Seth Godin has a great post today about his greatest business failure — not recognizing the impact the internet would have on everything. He who has ears to hear….
Last week The Community Center at Chatham opened to the public after three years of planning, praying, and building. Reaction to the building was amazing, and ranged from “Wow” to “Now we can have exercise classes here.” Everything about this project went extremely well, and moved quickly. But, I did learn some things in the process, and here’s what I’ve gleaned so far:
- Be prepared for criticism. When we were awarded $3-million to build the community center, I thought everyone would be thrilled. Most were, but some very vocal opponents were quick with their criticism. Be prepared for criticism when you undertake any community-wide project.
- Get all the help you can. We hired a top-notch architectural and engineering firm, a good contractor, and our board made a lot of decisions. One person could not have pulled this off, and I called on the expertise of board members, design professionals, and others every step of the way. The best money we spent was to pay the architectural firm to manage the project and review all materials the contractor used. Some suggested we manage the project ourselves, which would have saved us thousands of dollars. But, it might have cost us tens-of-thousands of dollars in bad decisions.
- Know how you will use the building before you design it. One of my favorite movie lines is from Field of Dreams when Ray Kinsella hears the voice tell him, “If you build it, they will come.” That’s a great line, but building it isn’t enough. You have to know why you’re building it. In our case we knew the Boys and Girls Club would be the anchor program, so we designed the building to be managed by two people with clear sight lines into all rooms. Form does indeed follow function.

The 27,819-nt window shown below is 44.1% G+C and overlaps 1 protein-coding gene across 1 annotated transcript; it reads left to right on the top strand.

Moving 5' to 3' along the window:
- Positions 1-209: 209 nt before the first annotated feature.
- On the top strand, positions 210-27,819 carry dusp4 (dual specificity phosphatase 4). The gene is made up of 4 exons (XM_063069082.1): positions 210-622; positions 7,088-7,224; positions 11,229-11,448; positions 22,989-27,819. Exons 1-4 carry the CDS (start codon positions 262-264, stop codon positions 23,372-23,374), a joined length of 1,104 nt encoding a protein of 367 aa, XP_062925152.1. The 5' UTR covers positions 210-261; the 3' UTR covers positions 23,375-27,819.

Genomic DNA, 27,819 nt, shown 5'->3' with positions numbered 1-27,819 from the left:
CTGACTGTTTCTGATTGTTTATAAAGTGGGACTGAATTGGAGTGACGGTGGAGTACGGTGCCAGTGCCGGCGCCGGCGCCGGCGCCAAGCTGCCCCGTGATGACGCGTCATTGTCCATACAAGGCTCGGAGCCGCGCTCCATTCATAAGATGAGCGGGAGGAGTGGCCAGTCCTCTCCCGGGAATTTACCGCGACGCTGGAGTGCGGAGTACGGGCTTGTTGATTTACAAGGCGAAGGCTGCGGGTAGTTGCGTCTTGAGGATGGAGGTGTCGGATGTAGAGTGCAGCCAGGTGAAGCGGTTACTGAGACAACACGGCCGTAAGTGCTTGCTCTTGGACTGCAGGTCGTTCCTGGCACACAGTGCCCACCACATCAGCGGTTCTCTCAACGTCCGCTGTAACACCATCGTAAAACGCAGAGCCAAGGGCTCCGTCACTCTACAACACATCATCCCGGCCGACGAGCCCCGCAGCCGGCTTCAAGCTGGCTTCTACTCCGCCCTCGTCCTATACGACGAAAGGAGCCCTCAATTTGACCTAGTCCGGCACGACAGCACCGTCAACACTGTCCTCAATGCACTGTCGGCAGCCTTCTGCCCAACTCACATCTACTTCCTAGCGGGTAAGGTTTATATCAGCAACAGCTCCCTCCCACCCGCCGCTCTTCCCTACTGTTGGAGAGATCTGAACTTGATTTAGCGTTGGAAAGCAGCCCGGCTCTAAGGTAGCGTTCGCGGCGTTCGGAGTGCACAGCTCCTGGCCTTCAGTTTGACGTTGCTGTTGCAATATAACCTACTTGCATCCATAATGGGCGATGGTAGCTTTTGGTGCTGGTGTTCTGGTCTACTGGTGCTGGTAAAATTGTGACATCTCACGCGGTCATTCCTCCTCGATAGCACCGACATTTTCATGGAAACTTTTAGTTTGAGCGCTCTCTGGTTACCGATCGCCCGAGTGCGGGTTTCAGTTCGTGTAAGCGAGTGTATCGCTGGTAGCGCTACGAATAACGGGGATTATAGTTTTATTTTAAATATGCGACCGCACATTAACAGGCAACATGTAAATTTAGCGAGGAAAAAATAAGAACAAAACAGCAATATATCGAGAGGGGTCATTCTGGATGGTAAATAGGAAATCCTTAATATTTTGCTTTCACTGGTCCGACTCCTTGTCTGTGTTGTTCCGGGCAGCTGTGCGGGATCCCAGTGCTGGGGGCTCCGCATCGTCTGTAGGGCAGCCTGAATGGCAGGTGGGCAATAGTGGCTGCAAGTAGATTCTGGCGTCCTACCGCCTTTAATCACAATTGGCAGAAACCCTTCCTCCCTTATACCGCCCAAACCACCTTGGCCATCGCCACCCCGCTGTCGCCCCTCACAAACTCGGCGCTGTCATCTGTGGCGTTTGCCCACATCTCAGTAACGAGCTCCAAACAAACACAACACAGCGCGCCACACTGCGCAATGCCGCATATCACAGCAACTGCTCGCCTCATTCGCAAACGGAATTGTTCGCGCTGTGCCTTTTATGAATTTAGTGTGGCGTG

- Develop use policies prior to opening. We’re behind on this, but we’re catching up fast. We were so focused on building the building that we lagged behind on use policies. Fortunately, we’re closed for a couple of weeks to put in the gym floor, so we’ll catch up before we re-open.
- Think about staffing and funding. We decided that we could not run the building with volunteers alone, so we hired an interim director and will add part-time staff later. But we will use lots of volunteers to round out our staffing. We’re also raising money (we raised $26,000 at our gala grand opening dinner); we believe operating expenses will run $8-10,000 per month. That’s a lot of money to raise, but we plan a combination of individual and corporate donations, grants, user fees, and rental fees. I’ll let you know how this works as we move forward.
Someone asked me several weeks ago if I would do this all over again. The answer is “Yes” because the Center has already exceeded our expectations. But, I did learn some things, and next time it will be easier. I hope.